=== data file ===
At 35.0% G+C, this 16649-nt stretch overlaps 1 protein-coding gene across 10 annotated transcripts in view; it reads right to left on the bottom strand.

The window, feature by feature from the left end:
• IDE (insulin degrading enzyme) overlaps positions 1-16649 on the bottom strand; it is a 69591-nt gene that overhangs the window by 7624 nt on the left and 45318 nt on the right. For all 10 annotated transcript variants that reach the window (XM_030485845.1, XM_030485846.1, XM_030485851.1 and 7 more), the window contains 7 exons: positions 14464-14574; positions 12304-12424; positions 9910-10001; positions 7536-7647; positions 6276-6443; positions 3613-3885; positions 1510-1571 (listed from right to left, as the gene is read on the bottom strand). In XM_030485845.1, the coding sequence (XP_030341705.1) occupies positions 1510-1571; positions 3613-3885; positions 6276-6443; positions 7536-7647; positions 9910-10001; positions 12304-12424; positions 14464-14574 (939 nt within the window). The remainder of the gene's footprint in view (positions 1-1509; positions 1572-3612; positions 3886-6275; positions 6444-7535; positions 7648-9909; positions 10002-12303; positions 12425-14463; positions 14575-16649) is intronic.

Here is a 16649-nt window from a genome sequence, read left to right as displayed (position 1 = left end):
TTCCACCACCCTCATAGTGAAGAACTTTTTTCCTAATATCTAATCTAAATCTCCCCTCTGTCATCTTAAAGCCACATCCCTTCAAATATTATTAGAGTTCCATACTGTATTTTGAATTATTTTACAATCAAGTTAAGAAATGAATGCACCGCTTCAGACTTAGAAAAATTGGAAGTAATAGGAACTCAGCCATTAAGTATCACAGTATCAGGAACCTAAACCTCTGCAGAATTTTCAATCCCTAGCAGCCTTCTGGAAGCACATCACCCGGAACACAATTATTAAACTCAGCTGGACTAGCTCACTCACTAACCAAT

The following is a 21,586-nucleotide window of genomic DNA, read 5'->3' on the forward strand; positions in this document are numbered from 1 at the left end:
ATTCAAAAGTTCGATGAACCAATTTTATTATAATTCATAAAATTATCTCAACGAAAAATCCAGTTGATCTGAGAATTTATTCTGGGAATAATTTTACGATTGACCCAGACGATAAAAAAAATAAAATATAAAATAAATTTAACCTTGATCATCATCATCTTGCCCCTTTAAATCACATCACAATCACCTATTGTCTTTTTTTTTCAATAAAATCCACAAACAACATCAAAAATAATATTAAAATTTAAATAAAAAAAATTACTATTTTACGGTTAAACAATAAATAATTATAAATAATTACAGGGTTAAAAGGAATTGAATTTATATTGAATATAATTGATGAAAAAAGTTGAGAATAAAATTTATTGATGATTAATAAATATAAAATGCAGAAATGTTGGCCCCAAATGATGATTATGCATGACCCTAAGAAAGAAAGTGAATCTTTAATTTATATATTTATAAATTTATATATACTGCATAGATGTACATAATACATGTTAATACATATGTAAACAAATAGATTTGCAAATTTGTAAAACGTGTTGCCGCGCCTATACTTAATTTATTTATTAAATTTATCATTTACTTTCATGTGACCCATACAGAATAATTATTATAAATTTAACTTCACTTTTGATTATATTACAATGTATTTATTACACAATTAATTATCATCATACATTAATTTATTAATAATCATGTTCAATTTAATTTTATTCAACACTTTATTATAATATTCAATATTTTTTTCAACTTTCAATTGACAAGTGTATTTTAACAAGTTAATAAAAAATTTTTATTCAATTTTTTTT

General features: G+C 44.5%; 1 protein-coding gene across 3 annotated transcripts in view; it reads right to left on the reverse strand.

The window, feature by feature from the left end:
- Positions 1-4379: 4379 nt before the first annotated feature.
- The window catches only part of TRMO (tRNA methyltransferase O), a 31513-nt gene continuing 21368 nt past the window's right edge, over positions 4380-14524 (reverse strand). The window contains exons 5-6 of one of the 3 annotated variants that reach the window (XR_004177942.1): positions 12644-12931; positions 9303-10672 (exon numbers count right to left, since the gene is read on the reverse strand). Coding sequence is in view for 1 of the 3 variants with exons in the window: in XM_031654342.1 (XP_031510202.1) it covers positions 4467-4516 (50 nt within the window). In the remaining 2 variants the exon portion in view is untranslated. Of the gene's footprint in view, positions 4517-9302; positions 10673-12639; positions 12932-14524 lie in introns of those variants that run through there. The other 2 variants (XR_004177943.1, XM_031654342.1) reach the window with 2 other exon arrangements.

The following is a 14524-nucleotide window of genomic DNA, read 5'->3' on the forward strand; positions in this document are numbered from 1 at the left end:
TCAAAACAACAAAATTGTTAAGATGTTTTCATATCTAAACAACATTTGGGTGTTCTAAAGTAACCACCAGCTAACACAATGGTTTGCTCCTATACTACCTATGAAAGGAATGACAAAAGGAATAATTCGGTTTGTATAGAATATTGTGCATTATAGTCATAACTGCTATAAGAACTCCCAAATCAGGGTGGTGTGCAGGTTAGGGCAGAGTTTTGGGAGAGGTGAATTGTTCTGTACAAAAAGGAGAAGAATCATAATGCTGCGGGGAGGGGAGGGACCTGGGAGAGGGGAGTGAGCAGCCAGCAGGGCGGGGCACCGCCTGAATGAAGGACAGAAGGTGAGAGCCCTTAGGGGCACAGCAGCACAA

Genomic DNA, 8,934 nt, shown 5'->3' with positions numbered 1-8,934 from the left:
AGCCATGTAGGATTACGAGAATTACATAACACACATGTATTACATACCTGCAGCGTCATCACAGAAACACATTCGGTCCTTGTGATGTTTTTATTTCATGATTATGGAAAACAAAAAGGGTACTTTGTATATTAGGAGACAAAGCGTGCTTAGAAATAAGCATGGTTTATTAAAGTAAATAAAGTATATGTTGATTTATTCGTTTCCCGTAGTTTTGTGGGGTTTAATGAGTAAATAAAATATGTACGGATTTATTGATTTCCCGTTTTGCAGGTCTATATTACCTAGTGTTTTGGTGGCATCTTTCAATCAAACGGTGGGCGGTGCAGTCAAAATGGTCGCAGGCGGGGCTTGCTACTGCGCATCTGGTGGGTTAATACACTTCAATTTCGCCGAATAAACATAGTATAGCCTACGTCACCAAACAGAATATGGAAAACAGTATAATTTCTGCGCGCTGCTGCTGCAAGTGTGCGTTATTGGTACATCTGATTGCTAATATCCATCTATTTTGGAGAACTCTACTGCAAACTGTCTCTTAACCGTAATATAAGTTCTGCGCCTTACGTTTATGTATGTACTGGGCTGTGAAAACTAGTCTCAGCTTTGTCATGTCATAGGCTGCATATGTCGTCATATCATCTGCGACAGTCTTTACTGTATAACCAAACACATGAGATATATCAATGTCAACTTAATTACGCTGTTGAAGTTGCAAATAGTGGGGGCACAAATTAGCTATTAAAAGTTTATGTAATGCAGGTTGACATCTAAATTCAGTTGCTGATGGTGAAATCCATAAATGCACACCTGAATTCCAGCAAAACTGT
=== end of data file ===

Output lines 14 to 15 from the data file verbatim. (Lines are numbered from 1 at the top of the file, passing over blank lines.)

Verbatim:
Genomic DNA, 8,934 nt, shown 5'->3' with positions numbered 1-8,934 from the left:
AGCCATGTAGGATTACGAGAATTACATAACACACATGTATTACATACCTGCAGCGTCATCACAGAAACACATTCGGTCCTTGTGATGTTTTTATTTCATGATTATGGAAAACAAAAAGGGTACTTTGTATATTAGGAGACAAAGCGTGCTTAGAAATAAGCATGGTTTATTAAAGTAAATAAAGTATATGTTGATTTATTCGTTTCCCGTAGTTTTGTGGGGTTTAATGAGTAAATAAAATATGTACGGATTTATTGATTTCCCGTTTTGCAGGTCTATATTACCTAGTGTTTTGGTGGCATCTTTCAATCAAACGGTGGGCGGTGCAGTCAAAATGGTCGCAGGCGGGGCTTGCTACTGCGCATCTGGTGGGTTAATACACTTCAATTTCGCCGAATAAACATAGTATAGCCTACGTCACCAAACAGAATATGGAAAACAGTATAATTTCTGCGCGCTGCTGCTGCAAGTGTGCGTTATTGGTACATCTGATTGCTAATATCCATCTATTTTGGAGAACTCTACTGCAAACTGTCTCTTAACCGTAATATAAGTTCTGCGCCTTACGTTTATGTATGTACTGGGCTGTGAAAACTAGTCTCAGCTTTGTCATGTCATAGGCTGCATATGTCGTCATATCATCTGCGACAGTCTTTACTGTATAACCAAACACATGAGATATATCAATGTCAACTTAATTACGCTGTTGAAGTTGCAAATAGTGGGGGCACAAATTAGCTATTAAAAGTTTATGTAATGCAGGTTGACATCTAAATTCAGTTGCTGATGGTGAAATCCATAAATGCACACCTGAATTCCAGCAAAACTGT